About Kiribati


The Republic of Kiribati is an island nation of 33 islands (32 atolls and one raised coral island) in the Central Pacific Ocean.

Kiribati is not a typical holiday destination — quite the opposite — the region has few tourist facilities and thus presents the perfect opportunity to step off the beaten path and explore in an old-fashioned way.

Kiribati islands are strewn across 3.5 million square kilometres and cover a total land area of 800 square kilometres. The region consists of three island groups: the Line Islands, Phoenix Islands, and the Gilbert Islands.

Kiribati is a member of the Commonwealth of Nations, the United Nations, the IMF, and the World Bank. The country’s population is 116,405 million people with the overwhelming majority being of Micronesian origin. Kiribati’s official languages are English and Gilbertese.

The country has few natural resources and is one of the poorest in the world. Kiribati used to be an exporter of phosphates, but since the deposits have run out, its economy has been mostly based on fishing.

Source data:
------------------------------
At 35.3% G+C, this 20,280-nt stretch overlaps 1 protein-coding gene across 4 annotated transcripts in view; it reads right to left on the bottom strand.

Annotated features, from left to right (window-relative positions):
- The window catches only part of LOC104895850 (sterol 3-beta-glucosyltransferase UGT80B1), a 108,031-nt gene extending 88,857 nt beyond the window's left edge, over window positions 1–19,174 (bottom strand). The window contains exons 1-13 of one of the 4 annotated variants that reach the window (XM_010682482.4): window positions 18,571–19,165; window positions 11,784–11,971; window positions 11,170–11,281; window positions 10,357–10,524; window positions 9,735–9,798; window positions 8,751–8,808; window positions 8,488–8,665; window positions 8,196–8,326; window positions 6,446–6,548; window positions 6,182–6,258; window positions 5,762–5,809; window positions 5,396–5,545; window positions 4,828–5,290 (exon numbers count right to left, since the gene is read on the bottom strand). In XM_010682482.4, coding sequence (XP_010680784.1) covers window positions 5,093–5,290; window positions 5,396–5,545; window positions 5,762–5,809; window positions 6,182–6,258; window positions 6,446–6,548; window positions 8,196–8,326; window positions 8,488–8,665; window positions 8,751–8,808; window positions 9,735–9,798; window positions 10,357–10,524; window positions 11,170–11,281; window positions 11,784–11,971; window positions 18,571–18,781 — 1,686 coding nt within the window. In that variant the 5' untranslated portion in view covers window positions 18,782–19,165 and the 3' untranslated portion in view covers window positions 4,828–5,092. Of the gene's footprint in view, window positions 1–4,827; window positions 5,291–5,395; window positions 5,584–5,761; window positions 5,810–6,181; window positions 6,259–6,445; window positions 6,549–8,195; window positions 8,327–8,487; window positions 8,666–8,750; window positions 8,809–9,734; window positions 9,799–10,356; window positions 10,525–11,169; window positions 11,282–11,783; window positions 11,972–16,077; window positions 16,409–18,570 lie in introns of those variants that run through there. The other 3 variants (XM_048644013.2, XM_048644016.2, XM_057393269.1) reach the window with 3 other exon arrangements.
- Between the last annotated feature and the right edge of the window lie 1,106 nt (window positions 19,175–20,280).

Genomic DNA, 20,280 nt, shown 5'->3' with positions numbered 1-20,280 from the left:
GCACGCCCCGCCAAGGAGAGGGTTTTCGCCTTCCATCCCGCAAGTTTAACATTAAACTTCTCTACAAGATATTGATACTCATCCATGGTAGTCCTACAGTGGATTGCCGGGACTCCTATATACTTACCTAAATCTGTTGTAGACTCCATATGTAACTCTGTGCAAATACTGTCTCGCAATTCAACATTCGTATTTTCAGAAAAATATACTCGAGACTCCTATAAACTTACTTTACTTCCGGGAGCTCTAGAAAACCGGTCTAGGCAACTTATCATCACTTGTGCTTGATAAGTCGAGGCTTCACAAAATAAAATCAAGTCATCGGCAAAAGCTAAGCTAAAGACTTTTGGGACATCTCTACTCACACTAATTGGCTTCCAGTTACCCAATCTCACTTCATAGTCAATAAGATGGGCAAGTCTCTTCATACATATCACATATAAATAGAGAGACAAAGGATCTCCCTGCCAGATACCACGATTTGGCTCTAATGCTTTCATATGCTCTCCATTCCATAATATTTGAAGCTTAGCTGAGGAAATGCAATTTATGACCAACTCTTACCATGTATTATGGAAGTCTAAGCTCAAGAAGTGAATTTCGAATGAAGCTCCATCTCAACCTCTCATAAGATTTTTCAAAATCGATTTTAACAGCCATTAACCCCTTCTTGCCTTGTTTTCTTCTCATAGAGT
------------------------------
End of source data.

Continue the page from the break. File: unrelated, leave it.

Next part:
Depending on your country of origin you may or may not require a visa to travel to Kiribati with the period of allowed visa-free stay varying from 30 to 90 days. Those who do need to apply for a visa before arrival should note that they can do so at the Consulate of Kiribati in their home country.

Kiribati is a nature lover’s paradise. Due to the lack of infrastructure, the beaches in the region could not be less crowded, and if you are prepared to rough it out for a while, your reward will be breathtaking landscapes, crystal clear water, and incredible diving and snorkelling spots. You will probably not find many (if any) long-term expats in the region — but a short-term stay could be more than beneficial for resetting your mind away from the touristic buzz.